Myths and facts: The true origins of Black Friday


Black Friday is a colloquial term for the Friday after Thanksgiving in the United States.

Black Friday is a colloquial term for the Friday after Thanksgiving in the United States. It traditionally marks the beginning of the Christmas shopping season in the US.

Many stores offer highly discounted prices and open early, sometimes as early as midnight, making it the busiest shopping day of the year. However, the annual retail event is arguably shrouded in mystery and even some conspiracy theories.

The first recorded use of the term Black Friday at a national level occurred in September 1869. But it was not about holiday shopping. History records show that the term was used to describe American Wall Street financiers Jay Gould and Jim Fisk, who bought up a significant portion of the nation’s gold to drive up the price.

The pair were not able to re-sell the gold at the inflated profit margins they planned for, and their business venture was unravelled on September 24, 1869. The scheme ultimately came to light on that Friday in September, throwing the stock market into rapid decline and bankrupting everybody from Wall Street millionaires to poor citizens.

The stock market plummeted by 20 per cent, foreign trading ceased and the value of wheat and corn harvests dropped by half for peasants.

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Day resurrected

Much later, in Philadelphia during the late 1950s and early 1960s, locals resurrected the term to refer to the day between Thanksgiving and the Army-Navy football game.

The event would attract massive crowds of tourists and shoppers, putting a lot of strain on local law enforcement agencies to keep everything under control.

It would not be until the late 1980s that the term became synonymous with shopping. Retailers reinvented Black Friday to reflect the back story of how accountants used different colour inks, red for negative earnings and black for positive earnings, to denote a company’s profitability.

Black Friday became the day when stores finally turned a profit.

The name stuck, and since then, Black Friday has evolved into a season-long event that has spawned more shopping holidays, like Small Business Saturday and Cyber Monday.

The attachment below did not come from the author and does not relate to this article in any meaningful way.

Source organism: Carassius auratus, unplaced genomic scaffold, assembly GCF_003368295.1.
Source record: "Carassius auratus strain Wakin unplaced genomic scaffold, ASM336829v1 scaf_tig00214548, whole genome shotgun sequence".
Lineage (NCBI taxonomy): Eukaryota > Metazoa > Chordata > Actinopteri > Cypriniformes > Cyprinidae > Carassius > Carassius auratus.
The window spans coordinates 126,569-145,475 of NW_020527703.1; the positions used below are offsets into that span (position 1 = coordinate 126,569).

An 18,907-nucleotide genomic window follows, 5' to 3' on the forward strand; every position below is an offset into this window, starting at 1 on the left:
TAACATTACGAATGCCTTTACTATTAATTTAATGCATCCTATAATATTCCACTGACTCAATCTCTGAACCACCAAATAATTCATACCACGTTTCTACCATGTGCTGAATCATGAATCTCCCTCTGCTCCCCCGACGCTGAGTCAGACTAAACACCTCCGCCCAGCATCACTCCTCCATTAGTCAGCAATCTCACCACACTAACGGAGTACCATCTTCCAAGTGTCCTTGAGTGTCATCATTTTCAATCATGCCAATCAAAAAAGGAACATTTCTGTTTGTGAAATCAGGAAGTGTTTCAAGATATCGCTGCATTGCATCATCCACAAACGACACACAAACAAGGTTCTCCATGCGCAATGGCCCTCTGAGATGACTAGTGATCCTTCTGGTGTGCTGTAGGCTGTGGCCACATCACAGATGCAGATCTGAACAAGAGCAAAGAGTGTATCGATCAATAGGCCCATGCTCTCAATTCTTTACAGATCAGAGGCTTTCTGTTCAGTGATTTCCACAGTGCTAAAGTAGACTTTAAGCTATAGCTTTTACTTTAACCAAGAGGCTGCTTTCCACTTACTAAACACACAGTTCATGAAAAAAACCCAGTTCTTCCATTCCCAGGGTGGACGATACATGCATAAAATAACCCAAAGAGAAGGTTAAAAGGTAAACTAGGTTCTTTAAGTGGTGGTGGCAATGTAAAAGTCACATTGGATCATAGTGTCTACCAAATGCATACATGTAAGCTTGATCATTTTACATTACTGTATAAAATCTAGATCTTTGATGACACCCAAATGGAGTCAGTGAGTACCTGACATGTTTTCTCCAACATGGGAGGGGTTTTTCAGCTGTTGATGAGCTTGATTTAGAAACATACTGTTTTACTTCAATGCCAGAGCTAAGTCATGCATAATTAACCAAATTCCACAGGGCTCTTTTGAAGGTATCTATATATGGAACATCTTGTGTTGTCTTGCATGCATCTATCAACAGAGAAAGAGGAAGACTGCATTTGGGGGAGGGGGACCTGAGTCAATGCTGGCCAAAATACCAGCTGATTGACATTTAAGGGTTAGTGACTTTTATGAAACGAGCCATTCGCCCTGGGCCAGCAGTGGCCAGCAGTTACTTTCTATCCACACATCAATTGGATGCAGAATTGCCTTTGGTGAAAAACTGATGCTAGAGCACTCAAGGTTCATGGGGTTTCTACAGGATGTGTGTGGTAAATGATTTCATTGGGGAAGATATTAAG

This year, Black Friday took place on November 25 while Cyber Monday was celebrated on November 28. The two shopping events have become synonymous in recent years due to their proximity.

Black Friday is also celebrated in Canada, some European countries, India, Nigeria, South Africa and New Zealand, among others countries. This year I have noted some of our supermarket chains in Kenya such as Carrefour had Friday offers.

Having dealt with the real history of Black Friday, I would like to mention one myth that has been flaunted in recent times and many people seem to think it has credibility.

When a day, event or object is preceded by the word “black,” it is usually associated with something bad or negative.

Recently, a myth surfaced that gives a particularly ugly twist to the tradition, claiming that back in the 1800s, White Southern plantation owners could buy Black enslaved workers at a discount the day after Thanksgiving.

In November 2018, a social media post falsely claimed that a photo of Black people with shackles around their necks was taken “during the slave trade in America,” and is “the sad history and meaning of Black Friday.”

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The viral Facebook post said Black Friday originated when enslaved people were sold at a discount to boost the economy. The photo was captioned “Black Friday 1904,” and the text that accompanied it read, “Hence Black Friday.”

The year cited in the post was nearly 50 years after the abolition of slavery and the photo that accompanies the post was of prisoners in Australia, not slaves in America.

The post was flagged as part of Facebook’s efforts to combat false news and information on its News Feed, but this did not prevent some misinformed activists from calling for a boycott of the retail holiday, notwithstanding that the claim has no basis.

We are truly in the age of “alternative facts!”